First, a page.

After receiving the report, Chief Minister said that government would examine the report and would take appropriate action accordingly.

Findings of the committee

• There is a mention of about 90 officers who have been found guilty.

• Officers who were derelict in performing the duty or showed soft corner for the agitators have been identified and their names have been mentioned in the report.

• The report carried the names of officers who acted responsibly during the Jat quota agitation.

To finalsie the report, the committee visited 8 affected districts of the state and inspected the crime scene, gave patient hearing to the aggrieved and listened those who wanted to appear before the committee. It also collected video footage of the incident of arson from people.


• Haryana government on 25 February 2016 constituted a Committee headed by Prakash Singh, former Director General of Police (DGP) UP and Assam and Director General Border Security Force.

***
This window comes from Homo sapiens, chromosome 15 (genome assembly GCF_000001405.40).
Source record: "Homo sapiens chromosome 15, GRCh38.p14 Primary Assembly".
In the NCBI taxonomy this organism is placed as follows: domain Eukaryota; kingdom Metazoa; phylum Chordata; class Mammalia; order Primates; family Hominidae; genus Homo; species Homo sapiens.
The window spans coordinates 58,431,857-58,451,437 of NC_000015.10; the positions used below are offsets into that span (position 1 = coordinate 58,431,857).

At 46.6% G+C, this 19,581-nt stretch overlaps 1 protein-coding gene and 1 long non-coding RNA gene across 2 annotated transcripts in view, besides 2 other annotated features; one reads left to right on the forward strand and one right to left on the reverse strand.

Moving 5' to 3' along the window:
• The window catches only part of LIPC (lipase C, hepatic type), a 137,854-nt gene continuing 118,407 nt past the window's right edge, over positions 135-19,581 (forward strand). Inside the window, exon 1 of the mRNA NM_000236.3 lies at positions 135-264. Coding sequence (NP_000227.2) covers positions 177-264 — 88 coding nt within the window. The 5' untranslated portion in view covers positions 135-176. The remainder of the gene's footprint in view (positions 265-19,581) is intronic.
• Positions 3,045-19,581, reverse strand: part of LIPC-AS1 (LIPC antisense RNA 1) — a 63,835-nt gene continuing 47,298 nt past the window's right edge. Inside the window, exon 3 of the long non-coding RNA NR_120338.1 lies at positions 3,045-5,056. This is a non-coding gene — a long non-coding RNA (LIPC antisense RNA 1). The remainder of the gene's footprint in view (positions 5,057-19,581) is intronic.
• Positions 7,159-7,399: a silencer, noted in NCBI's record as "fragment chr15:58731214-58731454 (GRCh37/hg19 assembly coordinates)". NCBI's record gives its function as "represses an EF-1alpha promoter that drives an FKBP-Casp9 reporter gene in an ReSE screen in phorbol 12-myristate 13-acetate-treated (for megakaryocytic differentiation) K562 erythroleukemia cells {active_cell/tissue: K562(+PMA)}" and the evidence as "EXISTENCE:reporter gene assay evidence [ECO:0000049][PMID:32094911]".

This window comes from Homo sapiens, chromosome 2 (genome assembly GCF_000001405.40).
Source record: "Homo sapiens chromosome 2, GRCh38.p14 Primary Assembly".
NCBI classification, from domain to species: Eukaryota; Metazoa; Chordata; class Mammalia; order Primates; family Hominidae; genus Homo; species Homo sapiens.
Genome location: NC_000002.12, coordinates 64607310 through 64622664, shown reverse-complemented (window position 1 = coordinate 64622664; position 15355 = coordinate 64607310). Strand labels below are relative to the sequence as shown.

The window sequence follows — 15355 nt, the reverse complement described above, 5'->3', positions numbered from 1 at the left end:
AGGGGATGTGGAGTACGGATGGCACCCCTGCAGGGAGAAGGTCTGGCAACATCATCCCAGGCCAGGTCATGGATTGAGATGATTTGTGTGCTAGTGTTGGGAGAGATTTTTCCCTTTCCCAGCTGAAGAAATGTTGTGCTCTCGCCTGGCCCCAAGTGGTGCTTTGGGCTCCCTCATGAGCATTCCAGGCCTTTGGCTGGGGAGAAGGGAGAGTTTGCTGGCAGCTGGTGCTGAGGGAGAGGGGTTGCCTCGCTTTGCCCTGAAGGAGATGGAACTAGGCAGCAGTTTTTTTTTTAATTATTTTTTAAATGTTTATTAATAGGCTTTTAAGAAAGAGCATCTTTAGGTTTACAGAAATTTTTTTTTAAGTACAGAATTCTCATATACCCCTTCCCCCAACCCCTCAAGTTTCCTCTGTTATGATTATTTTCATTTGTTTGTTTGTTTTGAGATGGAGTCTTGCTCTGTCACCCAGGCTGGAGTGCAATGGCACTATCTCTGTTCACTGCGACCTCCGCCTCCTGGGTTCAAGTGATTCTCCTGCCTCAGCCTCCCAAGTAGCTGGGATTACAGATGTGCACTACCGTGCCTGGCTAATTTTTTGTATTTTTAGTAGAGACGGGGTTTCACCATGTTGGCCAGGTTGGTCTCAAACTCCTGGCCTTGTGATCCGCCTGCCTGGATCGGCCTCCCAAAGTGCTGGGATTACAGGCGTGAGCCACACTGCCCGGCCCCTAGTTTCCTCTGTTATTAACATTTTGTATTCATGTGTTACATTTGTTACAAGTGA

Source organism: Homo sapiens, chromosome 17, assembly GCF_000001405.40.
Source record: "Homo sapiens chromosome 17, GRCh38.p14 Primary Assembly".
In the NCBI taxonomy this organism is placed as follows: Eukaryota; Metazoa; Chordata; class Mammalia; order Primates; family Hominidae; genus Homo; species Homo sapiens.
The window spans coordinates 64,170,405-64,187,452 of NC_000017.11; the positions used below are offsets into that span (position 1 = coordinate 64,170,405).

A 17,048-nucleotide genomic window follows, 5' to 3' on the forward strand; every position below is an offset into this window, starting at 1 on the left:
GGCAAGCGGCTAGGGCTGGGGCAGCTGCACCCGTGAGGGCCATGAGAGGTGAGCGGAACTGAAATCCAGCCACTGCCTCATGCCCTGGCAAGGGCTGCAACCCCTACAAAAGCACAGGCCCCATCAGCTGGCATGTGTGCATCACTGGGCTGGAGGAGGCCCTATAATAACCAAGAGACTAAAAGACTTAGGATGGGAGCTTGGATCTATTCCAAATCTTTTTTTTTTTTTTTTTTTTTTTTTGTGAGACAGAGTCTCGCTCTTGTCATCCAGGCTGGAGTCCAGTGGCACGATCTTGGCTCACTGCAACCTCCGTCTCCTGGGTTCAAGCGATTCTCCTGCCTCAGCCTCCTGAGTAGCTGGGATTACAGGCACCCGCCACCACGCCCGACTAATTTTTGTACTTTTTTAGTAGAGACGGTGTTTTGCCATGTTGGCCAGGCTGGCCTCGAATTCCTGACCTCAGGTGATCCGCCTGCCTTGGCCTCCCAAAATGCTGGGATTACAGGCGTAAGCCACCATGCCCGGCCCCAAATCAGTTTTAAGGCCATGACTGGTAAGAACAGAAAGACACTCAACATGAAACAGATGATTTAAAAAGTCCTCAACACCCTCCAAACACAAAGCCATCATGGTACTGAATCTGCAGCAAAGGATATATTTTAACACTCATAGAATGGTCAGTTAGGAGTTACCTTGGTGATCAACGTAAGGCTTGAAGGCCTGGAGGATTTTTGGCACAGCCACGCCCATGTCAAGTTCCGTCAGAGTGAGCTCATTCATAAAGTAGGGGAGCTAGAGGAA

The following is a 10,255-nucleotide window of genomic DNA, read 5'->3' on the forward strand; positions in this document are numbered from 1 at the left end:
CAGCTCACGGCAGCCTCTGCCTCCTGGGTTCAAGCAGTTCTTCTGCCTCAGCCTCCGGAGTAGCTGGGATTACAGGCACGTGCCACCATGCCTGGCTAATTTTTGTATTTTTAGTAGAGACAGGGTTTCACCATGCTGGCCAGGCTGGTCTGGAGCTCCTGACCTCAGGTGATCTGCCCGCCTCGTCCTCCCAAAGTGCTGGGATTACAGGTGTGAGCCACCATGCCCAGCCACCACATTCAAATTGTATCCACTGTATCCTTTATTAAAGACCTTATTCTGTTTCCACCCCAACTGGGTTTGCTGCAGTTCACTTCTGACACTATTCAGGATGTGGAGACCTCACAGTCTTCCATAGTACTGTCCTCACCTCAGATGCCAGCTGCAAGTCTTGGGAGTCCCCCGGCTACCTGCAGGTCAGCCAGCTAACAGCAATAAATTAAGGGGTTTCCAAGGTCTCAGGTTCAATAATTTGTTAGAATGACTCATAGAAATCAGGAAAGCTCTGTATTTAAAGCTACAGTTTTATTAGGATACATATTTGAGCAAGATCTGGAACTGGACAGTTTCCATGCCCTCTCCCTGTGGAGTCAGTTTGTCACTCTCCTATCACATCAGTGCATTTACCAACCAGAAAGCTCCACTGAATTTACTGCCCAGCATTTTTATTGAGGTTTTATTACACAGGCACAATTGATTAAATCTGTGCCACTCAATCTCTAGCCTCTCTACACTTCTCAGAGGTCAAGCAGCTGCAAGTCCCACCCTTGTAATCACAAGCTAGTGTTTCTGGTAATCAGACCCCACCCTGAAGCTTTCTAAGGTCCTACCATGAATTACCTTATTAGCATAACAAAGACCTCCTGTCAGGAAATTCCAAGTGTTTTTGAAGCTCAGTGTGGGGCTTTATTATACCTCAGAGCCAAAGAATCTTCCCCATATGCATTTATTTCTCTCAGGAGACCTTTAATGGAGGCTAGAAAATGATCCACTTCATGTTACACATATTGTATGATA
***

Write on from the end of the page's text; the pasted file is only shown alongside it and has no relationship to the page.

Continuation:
• The committee was supposed to inquire into the acts of omission and commission on part of all officers and officials of both police and civil administration during the period 7 to 2 February 2016 when the Jat reservation agitation resulted in blockades of roads including National Highways.

Other members of the committee were

• IPS officer KP Singh, presently posted as DGP (Haryana)

• IAS officer Vijai Vardhan, Additional Chief Secretary, Higher Education, Archives and Cultural Affairs Department


  • Lifting of international sanctions on Iran has opened up immense opportunities said PM Modi.